Supreme Court Directive

Posted by kevin on February 28, 2011 under Foreclosure Blog | Comments are off for this article

In December, 2010, the Chief Justice issued a directive concerning the “robo-signing” issue.  Submission were to be made by the major banks and by a court appointed representative for the public at large.  The return date of an Order to Show Cause was scheduled for early February.  It was put off until March 1 and now is off until March 29, 2011.

There is speculation that the delay has been caused by negotiations between the court appointed advocate and the banks dealing with procedures to be implemented to “insure” that the system is operating within the Rules of Court.

At direct issue is robo-signing.  In basic terms, this means that the lenders assigned specific employees to sign documents- usually many documents per day.  The employee was not involved in the preparation of the documents and did not know anything about the underlying facts set forth in the documents.  Many times, stacks of signed documents were then sent to a notary who would notarize the document for filing or submission to the court.  The problem with that is that the document is supposed to be signed in the presence of the notary.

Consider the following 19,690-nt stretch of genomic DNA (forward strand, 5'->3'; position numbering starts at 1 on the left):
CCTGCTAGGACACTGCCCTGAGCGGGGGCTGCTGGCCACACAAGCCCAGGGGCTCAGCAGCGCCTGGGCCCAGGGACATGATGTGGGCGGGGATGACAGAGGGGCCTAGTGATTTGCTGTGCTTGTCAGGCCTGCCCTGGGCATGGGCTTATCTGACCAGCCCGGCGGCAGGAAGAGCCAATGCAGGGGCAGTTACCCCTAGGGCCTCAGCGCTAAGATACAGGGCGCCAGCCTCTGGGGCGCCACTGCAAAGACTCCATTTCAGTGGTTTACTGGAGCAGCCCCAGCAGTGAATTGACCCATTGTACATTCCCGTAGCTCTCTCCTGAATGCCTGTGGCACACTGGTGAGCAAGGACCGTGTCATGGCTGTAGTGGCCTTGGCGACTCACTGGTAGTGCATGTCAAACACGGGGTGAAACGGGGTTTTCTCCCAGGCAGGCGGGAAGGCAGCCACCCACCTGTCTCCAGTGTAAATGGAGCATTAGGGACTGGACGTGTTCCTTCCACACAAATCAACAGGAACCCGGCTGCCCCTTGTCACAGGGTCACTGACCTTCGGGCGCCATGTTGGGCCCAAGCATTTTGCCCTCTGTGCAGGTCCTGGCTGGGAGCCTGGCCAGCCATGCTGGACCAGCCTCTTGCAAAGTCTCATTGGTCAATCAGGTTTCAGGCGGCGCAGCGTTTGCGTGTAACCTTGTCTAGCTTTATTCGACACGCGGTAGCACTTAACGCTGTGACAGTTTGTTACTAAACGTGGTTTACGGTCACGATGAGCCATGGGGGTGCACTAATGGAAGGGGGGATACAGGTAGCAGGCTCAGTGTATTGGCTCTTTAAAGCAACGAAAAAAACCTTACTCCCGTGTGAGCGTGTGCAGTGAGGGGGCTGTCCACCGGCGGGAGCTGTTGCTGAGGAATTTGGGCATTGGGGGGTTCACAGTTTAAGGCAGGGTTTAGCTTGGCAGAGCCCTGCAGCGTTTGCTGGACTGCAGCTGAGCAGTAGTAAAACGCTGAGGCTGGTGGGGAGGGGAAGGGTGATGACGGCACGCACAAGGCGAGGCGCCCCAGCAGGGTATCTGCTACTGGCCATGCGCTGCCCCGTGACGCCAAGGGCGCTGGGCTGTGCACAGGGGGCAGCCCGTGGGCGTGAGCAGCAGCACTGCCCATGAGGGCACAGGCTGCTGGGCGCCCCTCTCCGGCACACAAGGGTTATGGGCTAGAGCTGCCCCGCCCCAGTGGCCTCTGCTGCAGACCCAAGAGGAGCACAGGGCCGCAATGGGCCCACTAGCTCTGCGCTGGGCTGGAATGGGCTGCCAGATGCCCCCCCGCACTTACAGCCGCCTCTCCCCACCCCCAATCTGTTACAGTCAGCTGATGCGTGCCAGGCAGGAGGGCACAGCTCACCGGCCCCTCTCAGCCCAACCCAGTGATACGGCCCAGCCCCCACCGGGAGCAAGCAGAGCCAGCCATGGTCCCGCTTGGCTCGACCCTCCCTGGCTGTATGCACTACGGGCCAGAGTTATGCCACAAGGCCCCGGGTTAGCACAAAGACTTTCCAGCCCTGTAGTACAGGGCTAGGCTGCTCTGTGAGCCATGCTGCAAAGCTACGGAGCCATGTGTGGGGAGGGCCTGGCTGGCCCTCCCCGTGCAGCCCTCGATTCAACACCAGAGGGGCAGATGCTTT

Although this form of robo-signing is wrong and has a negative impact on the system, I believe that it pales in comparison to the allegations (by borrowers and lenders representatives) that companies are being retained by lenders to re-create documents and endorsements on notes.  The allegations are that the lenders do not have original documents so they are digitally re-creating them.  Such an allegation was made by a VP of a major bank and her deposition testimony is on the internet.  This is scary stuff.

Some may say that this is no big deal.  The bottomline is that the homeowner borrowed the money and did not pay it back.  However, what is at stake here is the integrity of the judicial system.  If you can lie and make up documents in a foreclosure case, why can’t you lie and make up evidence in a murder trial.  We all know the defendant is guilty so what’s the problem.  That is a slippery slope that I do not want to descend.

I will keep you up to date on this important issue

Comments are closed.